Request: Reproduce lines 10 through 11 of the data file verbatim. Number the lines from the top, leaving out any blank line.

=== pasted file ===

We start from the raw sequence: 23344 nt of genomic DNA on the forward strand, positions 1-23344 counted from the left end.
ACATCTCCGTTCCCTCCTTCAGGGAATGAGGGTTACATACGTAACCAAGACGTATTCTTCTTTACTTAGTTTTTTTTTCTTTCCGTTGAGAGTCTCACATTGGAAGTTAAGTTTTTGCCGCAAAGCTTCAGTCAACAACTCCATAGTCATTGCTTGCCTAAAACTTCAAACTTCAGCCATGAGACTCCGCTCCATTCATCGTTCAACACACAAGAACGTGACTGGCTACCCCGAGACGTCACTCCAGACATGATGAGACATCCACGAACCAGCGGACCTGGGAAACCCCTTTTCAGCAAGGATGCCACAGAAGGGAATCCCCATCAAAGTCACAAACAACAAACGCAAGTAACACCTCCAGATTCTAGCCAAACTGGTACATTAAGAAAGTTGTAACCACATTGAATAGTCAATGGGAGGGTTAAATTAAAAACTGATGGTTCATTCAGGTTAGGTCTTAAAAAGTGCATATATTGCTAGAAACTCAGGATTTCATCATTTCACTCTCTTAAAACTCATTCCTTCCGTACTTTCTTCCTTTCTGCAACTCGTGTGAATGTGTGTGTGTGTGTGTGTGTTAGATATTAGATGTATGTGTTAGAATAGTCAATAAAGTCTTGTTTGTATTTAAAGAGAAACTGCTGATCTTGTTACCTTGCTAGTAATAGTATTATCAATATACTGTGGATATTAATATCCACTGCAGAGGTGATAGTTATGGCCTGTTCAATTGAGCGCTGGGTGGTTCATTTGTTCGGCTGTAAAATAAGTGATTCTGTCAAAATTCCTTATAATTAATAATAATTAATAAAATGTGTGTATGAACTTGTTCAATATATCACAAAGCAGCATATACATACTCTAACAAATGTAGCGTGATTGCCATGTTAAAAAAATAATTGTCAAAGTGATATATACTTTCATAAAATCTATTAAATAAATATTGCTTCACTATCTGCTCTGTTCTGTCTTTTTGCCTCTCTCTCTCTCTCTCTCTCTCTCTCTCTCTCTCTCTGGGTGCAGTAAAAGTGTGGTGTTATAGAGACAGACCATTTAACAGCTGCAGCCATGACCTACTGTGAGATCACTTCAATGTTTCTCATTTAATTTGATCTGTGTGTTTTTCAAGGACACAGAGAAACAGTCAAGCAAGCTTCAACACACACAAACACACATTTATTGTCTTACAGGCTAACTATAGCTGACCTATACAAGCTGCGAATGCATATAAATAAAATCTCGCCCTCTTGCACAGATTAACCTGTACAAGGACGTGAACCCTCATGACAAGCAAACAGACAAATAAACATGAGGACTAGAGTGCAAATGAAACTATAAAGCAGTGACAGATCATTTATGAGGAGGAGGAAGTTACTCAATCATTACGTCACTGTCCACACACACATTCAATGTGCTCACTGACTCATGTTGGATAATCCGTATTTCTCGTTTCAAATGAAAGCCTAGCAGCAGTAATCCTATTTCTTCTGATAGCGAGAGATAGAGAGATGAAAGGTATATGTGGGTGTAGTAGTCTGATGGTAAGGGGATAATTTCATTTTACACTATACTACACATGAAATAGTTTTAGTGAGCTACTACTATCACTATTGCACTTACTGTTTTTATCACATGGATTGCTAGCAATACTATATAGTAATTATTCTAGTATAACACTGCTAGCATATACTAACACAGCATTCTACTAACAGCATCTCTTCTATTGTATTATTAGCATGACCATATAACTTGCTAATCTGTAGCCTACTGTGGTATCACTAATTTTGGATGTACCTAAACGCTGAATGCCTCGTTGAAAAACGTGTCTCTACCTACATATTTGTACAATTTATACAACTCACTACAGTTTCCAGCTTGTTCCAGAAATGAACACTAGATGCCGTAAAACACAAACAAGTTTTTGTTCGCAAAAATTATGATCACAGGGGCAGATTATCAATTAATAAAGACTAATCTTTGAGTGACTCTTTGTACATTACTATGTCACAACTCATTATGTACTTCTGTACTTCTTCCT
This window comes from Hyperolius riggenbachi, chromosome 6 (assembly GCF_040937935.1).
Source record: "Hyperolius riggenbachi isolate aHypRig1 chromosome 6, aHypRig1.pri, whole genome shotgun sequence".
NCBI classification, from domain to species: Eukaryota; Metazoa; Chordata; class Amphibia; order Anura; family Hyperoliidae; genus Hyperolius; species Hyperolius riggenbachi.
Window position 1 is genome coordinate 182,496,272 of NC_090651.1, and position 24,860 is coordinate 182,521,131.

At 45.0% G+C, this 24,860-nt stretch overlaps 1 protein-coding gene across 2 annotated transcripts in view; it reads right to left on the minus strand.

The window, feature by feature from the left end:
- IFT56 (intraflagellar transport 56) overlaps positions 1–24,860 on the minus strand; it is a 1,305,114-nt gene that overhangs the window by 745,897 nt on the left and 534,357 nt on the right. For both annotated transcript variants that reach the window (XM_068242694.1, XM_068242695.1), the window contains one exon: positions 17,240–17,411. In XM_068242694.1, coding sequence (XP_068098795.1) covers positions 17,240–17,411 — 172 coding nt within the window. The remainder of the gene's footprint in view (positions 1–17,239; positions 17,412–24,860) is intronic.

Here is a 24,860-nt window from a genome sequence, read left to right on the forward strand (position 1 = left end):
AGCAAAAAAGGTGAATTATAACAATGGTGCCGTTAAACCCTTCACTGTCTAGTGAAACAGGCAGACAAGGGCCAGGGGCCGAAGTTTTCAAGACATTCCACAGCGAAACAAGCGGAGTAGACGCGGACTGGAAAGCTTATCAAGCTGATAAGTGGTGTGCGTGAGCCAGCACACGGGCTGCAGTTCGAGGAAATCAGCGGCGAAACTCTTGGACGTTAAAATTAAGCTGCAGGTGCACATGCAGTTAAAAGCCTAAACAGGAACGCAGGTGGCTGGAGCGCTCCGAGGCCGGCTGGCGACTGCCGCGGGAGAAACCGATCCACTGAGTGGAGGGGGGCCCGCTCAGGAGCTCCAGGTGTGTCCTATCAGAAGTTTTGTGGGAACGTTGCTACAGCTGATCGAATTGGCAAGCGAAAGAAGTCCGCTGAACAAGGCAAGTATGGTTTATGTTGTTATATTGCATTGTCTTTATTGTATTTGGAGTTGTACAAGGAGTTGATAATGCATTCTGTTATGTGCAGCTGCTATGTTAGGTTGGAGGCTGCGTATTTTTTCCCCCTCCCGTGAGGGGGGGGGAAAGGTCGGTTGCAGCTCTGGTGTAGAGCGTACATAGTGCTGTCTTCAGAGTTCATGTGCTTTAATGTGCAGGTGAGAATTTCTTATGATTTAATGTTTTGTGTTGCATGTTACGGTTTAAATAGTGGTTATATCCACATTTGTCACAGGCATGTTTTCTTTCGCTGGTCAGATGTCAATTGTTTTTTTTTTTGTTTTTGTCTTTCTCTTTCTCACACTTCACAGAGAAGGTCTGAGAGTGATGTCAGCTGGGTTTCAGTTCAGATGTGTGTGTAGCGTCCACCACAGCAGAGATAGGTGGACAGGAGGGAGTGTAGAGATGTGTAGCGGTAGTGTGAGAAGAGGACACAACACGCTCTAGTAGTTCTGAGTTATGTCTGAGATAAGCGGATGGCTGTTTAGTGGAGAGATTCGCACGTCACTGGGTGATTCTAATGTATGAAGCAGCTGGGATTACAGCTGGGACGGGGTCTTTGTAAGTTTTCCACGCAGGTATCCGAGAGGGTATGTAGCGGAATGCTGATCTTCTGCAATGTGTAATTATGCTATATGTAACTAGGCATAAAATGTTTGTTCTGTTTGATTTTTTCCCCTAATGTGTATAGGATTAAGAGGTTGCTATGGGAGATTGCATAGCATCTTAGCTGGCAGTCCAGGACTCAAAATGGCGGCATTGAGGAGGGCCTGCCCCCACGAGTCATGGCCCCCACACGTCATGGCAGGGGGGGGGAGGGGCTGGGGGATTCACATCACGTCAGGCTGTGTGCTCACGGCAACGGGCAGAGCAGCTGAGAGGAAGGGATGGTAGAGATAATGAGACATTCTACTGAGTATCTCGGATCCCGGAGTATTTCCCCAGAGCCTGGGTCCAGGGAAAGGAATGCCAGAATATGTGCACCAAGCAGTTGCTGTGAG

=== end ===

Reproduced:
Here is a 24,860-nt window from a genome sequence, read left to right on the forward strand (position 1 = left end):
AGCAAAAAAGGTGAATTATAACAATGGTGCCGTTAAACCCTTCACTGTCTAGTGAAACAGGCAGACAAGGGCCAGGGGCCGAAGTTTTCAAGACATTCCACAGCGAAACAAGCGGAGTAGACGCGGACTGGAAAGCTTATCAAGCTGATAAGTGGTGTGCGTGAGCCAGCACACGGGCTGCAGTTCGAGGAAATCAGCGGCGAAACTCTTGGACGTTAAAATTAAGCTGCAGGTGCACATGCAGTTAAAAGCCTAAACAGGAACGCAGGTGGCTGGAGCGCTCCGAGGCCGGCTGGCGACTGCCGCGGGAGAAACCGATCCACTGAGTGGAGGGGGGCCCGCTCAGGAGCTCCAGGTGTGTCCTATCAGAAGTTTTGTGGGAACGTTGCTACAGCTGATCGAATTGGCAAGCGAAAGAAGTCCGCTGAACAAGGCAAGTATGGTTTATGTTGTTATATTGCATTGTCTTTATTGTATTTGGAGTTGTACAAGGAGTTGATAATGCATTCTGTTATGTGCAGCTGCTATGTTAGGTTGGAGGCTGCGTATTTTTTCCCCCTCCCGTGAGGGGGGGGGAAAGGTCGGTTGCAGCTCTGGTGTAGAGCGTACATAGTGCTGTCTTCAGAGTTCATGTGCTTTAATGTGCAGGTGAGAATTTCTTATGATTTAATGTTTTGTGTTGCATGTTACGGTTTAAATAGTGGTTATATCCACATTTGTCACAGGCATGTTTTCTTTCGCTGGTCAGATGTCAATTGTTTTTTTTTTTGTTTTTGTCTTTCTCTTTCTCACACTTCACAGAGAAGGTCTGAGAGTGATGTCAGCTGGGTTTCAGTTCAGATGTGTGTGTAGCGTCCACCACAGCAGAGATAGGTGGACAGGAGGGAGTGTAGAGATGTGTAGCGGTAGTGTGAGAAGAGGACACAACACGCTCTAGTAGTTCTGAGTTATGTCTGAGATAAGCGGATGGCTGTTTAGTGGAGAGATTCGCACGTCACTGGGTGATTCTAATGTATGAAGCAGCTGGGATTACAGCTGGGACGGGGTCTTTGTAAGTTTTCCACGCAGGTATCCGAGAGGGTATGTAGCGGAATGCTGATCTTCTGCAATGTGTAATTATGCTATATGTAACTAGGCATAAAATGTTTGTTCTGTTTGATTTTTTCCCCTAATGTGTATAGGATTAAGAGGTTGCTATGGGAGATTGCATAGCATCTTAGCTGGCAGTCCAGGACTCAAAATGGCGGCATTGAGGAGGGCCTGCCCCCACGAGTCATGGCCCCCACACGTCATGGCAGGGGGGGGGAGGGGCTGGGGGATTCACATCACGTCAGGCTGTGTGCTCACGGCAACGGGCAGAGCAGCTGAGAGGAAGGGATGGTAGAGATAATGAGACATTCTACTGAGTATCTCGGATCCCGGAGTATTTCCCCAGAGCCTGGGTCCAGGGAAAGGAATGCCAGAATATGTGCACCAAGCAGTTGCTGTGAG